Senator Henry also referred to Ethiopia and a judge's report to the effect that a massacre took place there. She asked me to bring to the attention of the Minister for Foreign Affairs that Ethiopia is one of Ireland's priority countries.
Senator Kitt referred to a bank in Wexford that is targeting children with inducements and thereby hoping to encourage them to become customers. Children are somewhat young to be exposed to such behaviour. The bank in question is closing branches throughout the country and I heard earlier that it is closing half its branches in the UK. Those in charge of the bank want to express their macho tendencies and are doing so by closing branches.
Senator McHugh is seeking an ongoing debate on energy. We discussed that matter recently. The Senator also referred to the interconnector between Wales and Wicklow.
Senator Feeney called for people to be reasonable regarding the Leas Cross report, the legal advice in respect of which she has seen, and the good names of members of staff. She stated that we must be patient until matters become clearer. There are some well-established nursing homes and we cannot equate them all with Leas Cross.
Senator Quinn referred to the competitiveness report and stated that we have become too cocky and confident. The Senator also referred to the plague of graffiti on new buildings and walls and stated that this is unsettling.
Senator Morrissey referred to the regulator and his role in the ongoing dispute with taxi drivers. I was under the impression that the dispute was over.
The Senator is seeking a debate on the issue.
Senator Frank Feighan referred to the interconnector with the UK. The Senator also referred to the turf wars which continue to prevail in the former health board areas. He indicated that he raises this matter almost every day. That is not quite true but he does raise it frequently.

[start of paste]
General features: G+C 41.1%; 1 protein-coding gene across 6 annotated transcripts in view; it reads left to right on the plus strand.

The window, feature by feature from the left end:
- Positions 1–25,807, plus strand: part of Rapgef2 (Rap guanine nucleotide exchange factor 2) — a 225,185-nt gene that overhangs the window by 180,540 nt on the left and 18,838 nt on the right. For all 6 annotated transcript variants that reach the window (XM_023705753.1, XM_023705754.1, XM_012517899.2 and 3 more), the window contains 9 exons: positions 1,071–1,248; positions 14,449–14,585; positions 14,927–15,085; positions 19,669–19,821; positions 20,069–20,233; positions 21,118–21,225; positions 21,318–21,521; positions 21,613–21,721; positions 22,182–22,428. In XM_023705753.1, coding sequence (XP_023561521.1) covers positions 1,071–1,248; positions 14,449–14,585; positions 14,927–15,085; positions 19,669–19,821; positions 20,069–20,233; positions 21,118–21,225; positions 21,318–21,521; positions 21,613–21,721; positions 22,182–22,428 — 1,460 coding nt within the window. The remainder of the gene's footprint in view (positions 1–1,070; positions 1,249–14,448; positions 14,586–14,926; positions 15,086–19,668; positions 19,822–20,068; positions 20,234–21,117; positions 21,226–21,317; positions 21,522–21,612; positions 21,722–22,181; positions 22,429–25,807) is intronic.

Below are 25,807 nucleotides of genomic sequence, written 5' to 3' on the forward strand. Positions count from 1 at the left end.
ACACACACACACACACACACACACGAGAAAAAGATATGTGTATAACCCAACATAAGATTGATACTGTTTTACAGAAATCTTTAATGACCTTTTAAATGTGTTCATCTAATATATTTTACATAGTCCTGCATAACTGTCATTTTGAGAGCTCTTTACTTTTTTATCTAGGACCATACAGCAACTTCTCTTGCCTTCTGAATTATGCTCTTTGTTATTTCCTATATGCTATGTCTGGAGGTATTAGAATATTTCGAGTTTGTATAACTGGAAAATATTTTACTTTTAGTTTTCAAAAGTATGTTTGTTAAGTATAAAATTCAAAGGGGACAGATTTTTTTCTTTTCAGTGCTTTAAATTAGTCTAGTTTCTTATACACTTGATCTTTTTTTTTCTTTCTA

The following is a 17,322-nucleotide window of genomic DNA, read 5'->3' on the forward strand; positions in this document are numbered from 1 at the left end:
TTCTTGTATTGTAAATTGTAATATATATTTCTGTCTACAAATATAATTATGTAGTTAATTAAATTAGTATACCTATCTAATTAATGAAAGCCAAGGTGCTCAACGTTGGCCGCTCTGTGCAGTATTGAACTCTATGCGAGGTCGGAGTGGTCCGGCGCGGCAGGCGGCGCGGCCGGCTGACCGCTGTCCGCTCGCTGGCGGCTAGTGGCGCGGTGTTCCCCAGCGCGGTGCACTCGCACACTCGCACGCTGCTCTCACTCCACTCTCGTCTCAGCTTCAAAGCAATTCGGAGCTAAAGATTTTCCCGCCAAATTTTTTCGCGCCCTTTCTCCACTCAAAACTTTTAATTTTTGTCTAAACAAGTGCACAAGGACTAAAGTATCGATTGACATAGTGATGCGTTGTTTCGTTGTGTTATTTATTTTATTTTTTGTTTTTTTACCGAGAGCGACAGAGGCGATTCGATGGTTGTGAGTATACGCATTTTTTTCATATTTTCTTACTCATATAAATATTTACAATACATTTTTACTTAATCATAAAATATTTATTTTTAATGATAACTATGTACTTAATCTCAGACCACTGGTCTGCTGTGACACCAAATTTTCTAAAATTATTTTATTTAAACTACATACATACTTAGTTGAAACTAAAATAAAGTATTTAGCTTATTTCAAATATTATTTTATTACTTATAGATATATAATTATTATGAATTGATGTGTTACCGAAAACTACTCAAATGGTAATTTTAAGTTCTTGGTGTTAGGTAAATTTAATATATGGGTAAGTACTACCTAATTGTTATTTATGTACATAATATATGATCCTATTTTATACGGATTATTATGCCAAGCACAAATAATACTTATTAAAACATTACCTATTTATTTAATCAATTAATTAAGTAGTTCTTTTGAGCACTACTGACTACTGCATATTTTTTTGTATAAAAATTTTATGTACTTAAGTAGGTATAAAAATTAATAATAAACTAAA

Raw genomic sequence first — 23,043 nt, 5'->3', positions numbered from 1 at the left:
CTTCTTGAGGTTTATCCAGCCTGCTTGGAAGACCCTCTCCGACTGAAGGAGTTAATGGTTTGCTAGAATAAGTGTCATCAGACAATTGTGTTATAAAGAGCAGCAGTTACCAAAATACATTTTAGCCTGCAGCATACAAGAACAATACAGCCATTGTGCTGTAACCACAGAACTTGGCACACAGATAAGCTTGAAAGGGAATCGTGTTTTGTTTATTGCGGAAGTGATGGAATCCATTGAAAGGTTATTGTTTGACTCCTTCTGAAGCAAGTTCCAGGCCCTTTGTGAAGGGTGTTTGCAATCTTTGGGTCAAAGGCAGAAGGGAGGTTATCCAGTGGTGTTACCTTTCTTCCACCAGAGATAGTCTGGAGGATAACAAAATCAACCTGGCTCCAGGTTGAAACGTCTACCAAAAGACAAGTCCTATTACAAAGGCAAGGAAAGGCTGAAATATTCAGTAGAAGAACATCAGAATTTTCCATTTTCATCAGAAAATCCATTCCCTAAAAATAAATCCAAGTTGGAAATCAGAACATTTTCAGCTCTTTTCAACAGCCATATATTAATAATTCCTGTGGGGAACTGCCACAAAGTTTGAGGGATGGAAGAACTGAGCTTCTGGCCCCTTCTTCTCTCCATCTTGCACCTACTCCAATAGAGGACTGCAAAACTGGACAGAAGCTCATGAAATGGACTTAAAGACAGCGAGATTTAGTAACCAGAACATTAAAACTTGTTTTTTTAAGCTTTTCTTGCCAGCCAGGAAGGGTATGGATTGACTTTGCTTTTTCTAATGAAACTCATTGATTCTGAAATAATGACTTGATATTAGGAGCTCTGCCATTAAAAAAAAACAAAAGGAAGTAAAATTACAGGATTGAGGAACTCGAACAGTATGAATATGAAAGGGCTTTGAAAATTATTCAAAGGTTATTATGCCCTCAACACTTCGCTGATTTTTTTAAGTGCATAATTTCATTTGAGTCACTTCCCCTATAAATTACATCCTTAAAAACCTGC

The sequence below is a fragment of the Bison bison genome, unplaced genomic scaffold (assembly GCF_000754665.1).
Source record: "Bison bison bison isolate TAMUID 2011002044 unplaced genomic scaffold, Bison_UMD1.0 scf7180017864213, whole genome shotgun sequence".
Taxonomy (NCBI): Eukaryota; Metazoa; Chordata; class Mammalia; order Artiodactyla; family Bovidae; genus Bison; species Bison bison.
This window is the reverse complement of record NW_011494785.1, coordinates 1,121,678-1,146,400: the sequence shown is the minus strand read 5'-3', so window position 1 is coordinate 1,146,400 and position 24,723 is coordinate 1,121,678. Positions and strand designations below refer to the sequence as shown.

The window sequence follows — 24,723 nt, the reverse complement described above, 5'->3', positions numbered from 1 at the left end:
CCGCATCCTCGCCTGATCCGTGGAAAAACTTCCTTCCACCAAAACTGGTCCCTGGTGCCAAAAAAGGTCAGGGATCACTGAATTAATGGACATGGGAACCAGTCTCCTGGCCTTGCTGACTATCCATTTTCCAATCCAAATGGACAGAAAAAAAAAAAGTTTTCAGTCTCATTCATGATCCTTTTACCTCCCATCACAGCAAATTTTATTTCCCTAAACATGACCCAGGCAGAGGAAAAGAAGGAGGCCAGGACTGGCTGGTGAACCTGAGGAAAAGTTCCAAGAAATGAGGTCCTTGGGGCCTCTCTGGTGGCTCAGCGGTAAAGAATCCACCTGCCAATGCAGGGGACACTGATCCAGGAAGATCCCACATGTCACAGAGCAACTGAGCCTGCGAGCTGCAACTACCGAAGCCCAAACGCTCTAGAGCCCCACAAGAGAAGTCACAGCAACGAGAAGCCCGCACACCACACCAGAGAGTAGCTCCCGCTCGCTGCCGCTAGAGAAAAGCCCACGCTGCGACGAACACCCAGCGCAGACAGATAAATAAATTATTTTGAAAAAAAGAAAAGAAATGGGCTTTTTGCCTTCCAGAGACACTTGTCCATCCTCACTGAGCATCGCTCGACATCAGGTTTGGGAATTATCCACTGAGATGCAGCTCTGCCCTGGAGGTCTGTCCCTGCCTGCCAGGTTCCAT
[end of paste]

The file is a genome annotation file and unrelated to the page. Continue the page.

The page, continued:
The Senator is not here every day and neither am I, so I cannot fault him in that regard.
Senator Daly stated that there are some excellent nursing homes, particularly in his home county of Clare. The Senator also referred to charitable institutions, which rely on community involvement, and stated that these require proper funding. I agree with him in that regard.
Senator Ormonde agreed with Senator Kitt that a debate on standards in public office would be useful. Senator Dooley requested a debate on the issue of orthodontics. It is easy to know that the Senator is pounding the streets because this matter is continually arising on the doorsteps. Children who enter secondary school become very conscious of their appearance at 13 or 14 years of age but, at that stage, they are informed that they cannot be treated because they have entered second level education. No one has come to grips with the major problems relating to orthodontic treatment.
Senator Glynn supported Senator Kitt's comments on the banks and branch closures. The Senator also stated that the Minister for Health and Children, Deputy Harney, is a role model. However, he called for the reintroduction of the visiting committees system.
Senator Hanafin raised the competitiveness issue in the context of energy.